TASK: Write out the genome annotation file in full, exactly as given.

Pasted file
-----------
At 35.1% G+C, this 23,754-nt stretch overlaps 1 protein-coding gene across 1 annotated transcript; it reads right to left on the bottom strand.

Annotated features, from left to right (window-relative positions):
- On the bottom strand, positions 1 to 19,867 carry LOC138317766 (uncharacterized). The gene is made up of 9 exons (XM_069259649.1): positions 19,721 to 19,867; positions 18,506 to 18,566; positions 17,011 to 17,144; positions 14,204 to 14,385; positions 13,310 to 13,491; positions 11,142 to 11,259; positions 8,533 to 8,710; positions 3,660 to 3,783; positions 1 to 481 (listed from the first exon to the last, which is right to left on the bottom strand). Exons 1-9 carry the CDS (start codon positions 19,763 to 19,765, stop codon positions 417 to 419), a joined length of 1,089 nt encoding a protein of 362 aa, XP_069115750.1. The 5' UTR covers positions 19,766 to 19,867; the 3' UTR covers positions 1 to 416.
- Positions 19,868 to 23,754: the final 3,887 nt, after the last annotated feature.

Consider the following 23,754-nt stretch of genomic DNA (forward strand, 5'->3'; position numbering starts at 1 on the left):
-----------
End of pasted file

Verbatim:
At 35.1% G+C, this 23,754-nt stretch overlaps 1 protein-coding gene across 1 annotated transcript; it reads right to left on the bottom strand.

Annotated features, from left to right (window-relative positions):
- On the bottom strand, positions 1 to 19,867 carry LOC138317766 (uncharacterized). The gene is made up of 9 exons (XM_069259649.1): positions 19,721 to 19,867; positions 18,506 to 18,566; positions 17,011 to 17,144; positions 14,204 to 14,385; positions 13,310 to 13,491; positions 11,142 to 11,259; positions 8,533 to 8,710; positions 3,660 to 3,783; positions 1 to 481 (listed from the first exon to the last, which is right to left on the bottom strand). Exons 1-9 carry the CDS (start codon positions 19,763 to 19,765, stop codon positions 417 to 419), a joined length of 1,089 nt encoding a protein of 362 aa, XP_069115750.1. The 5' UTR covers positions 19,766 to 19,867; the 3' UTR covers positions 1 to 416.
- Positions 19,868 to 23,754: the final 3,887 nt, after the last annotated feature.

Consider the following 23,754-nt stretch of genomic DNA (forward strand, 5'->3'; position numbering starts at 1 on the left):